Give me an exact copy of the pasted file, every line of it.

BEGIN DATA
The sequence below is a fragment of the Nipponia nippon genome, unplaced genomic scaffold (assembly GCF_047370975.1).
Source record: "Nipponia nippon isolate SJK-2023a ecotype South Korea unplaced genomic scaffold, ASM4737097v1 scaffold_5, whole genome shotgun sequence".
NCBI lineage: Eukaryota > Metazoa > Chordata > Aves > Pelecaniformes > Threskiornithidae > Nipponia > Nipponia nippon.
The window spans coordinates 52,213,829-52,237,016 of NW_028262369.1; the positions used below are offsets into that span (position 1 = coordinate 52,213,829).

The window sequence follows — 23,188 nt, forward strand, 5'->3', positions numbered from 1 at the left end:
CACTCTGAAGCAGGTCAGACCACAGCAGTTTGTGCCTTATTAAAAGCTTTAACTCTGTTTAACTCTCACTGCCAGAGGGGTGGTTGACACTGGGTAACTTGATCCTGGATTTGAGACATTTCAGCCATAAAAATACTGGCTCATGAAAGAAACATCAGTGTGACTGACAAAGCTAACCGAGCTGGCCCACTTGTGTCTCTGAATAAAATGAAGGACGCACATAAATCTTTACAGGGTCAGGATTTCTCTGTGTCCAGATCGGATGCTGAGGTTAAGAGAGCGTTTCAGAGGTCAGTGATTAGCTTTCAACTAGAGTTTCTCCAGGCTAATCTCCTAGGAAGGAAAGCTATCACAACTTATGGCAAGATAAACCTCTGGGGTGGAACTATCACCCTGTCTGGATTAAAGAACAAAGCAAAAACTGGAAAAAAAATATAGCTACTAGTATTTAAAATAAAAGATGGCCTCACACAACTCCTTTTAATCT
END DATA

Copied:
The sequence below is a fragment of the Nipponia nippon genome, unplaced genomic scaffold (assembly GCF_047370975.1).
Source record: "Nipponia nippon isolate SJK-2023a ecotype South Korea unplaced genomic scaffold, ASM4737097v1 scaffold_5, whole genome shotgun sequence".
NCBI lineage: Eukaryota > Metazoa > Chordata > Aves > Pelecaniformes > Threskiornithidae > Nipponia > Nipponia nippon.
The window spans coordinates 52,213,829-52,237,016 of NW_028262369.1; the positions used below are offsets into that span (position 1 = coordinate 52,213,829).

The window sequence follows — 23,188 nt, forward strand, 5'->3', positions numbered from 1 at the left end:
CACTCTGAAGCAGGTCAGACCACAGCAGTTTGTGCCTTATTAAAAGCTTTAACTCTGTTTAACTCTCACTGCCAGAGGGGTGGTTGACACTGGGTAACTTGATCCTGGATTTGAGACATTTCAGCCATAAAAATACTGGCTCATGAAAGAAACATCAGTGTGACTGACAAAGCTAACCGAGCTGGCCCACTTGTGTCTCTGAATAAAATGAAGGACGCACATAAATCTTTACAGGGTCAGGATTTCTCTGTGTCCAGATCGGATGCTGAGGTTAAGAGAGCGTTTCAGAGGTCAGTGATTAGCTTTCAACTAGAGTTTCTCCAGGCTAATCTCCTAGGAAGGAAAGCTATCACAACTTATGGCAAGATAAACCTCTGGGGTGGAACTATCACCCTGTCTGGATTAAAGAACAAAGCAAAAACTGGAAAAAAAATATAGCTACTAGTATTTAAAATAAAAGATGGCCTCACACAACTCCTTTTAATCT